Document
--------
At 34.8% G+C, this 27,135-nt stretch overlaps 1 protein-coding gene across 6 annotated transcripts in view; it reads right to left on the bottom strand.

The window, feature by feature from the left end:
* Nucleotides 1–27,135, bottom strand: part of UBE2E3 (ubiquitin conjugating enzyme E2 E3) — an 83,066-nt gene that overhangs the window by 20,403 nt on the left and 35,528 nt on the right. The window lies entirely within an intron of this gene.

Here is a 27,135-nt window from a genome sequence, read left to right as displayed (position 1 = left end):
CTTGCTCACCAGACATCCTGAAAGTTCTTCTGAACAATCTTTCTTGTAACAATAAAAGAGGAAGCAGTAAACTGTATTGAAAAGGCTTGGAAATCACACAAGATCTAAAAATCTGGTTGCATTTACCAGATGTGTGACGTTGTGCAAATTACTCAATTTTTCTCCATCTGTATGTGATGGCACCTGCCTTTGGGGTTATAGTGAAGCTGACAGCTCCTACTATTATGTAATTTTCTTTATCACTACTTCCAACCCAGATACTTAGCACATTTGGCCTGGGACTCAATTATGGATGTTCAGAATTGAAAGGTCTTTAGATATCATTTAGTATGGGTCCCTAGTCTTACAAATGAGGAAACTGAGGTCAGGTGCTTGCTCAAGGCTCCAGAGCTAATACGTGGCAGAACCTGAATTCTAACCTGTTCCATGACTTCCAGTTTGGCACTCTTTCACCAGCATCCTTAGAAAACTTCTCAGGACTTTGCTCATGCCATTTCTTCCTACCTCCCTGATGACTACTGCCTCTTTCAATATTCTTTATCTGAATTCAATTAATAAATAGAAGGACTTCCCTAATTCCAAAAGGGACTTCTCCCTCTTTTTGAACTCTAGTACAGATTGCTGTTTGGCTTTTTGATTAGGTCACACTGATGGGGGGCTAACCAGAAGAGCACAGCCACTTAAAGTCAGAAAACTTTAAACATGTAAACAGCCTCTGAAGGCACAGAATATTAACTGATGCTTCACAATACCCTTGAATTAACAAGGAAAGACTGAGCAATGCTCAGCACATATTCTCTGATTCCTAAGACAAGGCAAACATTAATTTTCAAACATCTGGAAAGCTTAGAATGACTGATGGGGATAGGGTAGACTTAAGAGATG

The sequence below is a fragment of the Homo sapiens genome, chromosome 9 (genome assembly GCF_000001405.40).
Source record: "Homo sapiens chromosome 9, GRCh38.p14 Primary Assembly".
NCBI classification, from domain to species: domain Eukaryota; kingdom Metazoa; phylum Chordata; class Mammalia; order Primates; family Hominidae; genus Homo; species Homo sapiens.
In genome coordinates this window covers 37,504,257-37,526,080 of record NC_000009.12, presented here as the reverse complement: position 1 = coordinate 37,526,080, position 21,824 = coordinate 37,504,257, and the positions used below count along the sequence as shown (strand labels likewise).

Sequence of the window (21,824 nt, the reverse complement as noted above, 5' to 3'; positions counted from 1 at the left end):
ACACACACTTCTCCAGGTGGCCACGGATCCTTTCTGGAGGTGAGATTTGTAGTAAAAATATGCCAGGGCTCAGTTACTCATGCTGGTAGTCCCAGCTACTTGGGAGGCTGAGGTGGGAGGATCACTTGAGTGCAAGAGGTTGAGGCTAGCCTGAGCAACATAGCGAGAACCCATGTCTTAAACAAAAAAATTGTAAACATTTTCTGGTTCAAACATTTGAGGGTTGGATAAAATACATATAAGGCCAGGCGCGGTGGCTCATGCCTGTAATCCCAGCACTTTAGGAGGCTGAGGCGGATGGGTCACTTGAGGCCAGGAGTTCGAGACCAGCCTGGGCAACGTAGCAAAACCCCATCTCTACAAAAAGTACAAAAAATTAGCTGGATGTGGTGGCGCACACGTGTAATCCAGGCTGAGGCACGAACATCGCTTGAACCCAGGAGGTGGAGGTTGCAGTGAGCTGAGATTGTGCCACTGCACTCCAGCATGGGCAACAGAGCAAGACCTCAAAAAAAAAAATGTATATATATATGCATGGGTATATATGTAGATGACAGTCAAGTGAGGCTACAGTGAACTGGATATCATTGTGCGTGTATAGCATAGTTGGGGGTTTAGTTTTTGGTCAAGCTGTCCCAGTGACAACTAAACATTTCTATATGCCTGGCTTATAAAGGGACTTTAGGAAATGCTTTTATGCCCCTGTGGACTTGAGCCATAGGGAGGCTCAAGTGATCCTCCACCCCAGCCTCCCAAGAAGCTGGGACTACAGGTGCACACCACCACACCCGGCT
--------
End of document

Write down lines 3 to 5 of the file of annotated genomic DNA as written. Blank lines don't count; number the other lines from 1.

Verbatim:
* Nucleotides 1–27,135, bottom strand: part of UBE2E3 (ubiquitin conjugating enzyme E2 E3) — an 83,066-nt gene that overhangs the window by 20,403 nt on the left and 35,528 nt on the right. The window lies entirely within an intron of this gene.

Here is a 27,135-nt window from a genome sequence, read left to right as displayed (position 1 = left end):
CTTGCTCACCAGACATCCTGAAAGTTCTTCTGAACAATCTTTCTTGTAACAATAAAAGAGGAAGCAGTAAACTGTATTGAAAAGGCTTGGAAATCACACAAGATCTAAAAATCTGGTTGCATTTACCAGATGTGTGACGTTGTGCAAATTACTCAATTTTTCTCCATCTGTATGTGATGGCACCTGCCTTTGGGGTTATAGTGAAGCTGACAGCTCCTACTATTATGTAATTTTCTTTATCACTACTTCCAACCCAGATACTTAGCACATTTGGCCTGGGACTCAATTATGGATGTTCAGAATTGAAAGGTCTTTAGATATCATTTAGTATGGGTCCCTAGTCTTACAAATGAGGAAACTGAGGTCAGGTGCTTGCTCAAGGCTCCAGAGCTAATACGTGGCAGAACCTGAATTCTAACCTGTTCCATGACTTCCAGTTTGGCACTCTTTCACCAGCATCCTTAGAAAACTTCTCAGGACTTTGCTCATGCCATTTCTTCCTACCTCCCTGATGACTACTGCCTCTTTCAATATTCTTTATCTGAATTCAATTAATAAATAGAAGGACTTCCCTAATTCCAAAAGGGACTTCTCCCTCTTTTTGAACTCTAGTACAGATTGCTGTTTGGCTTTTTGATTAGGTCACACTGATGGGGGGCTAACCAGAAGAGCACAGCCACTTAAAGTCAGAAAACTTTAAACATGTAAACAGCCTCTGAAGGCACAGAATATTAACTGATGCTTCACAATACCCTTGAATTAACAAGGAAAGACTGAGCAATGCTCAGCACATATTCTCTGATTCCTAAGACAAGGCAAACATTAATTTTCAAACATCTGGAAAGCTTAGAATGACTGATGGGGATAGGGTAGACTTAAGAGATG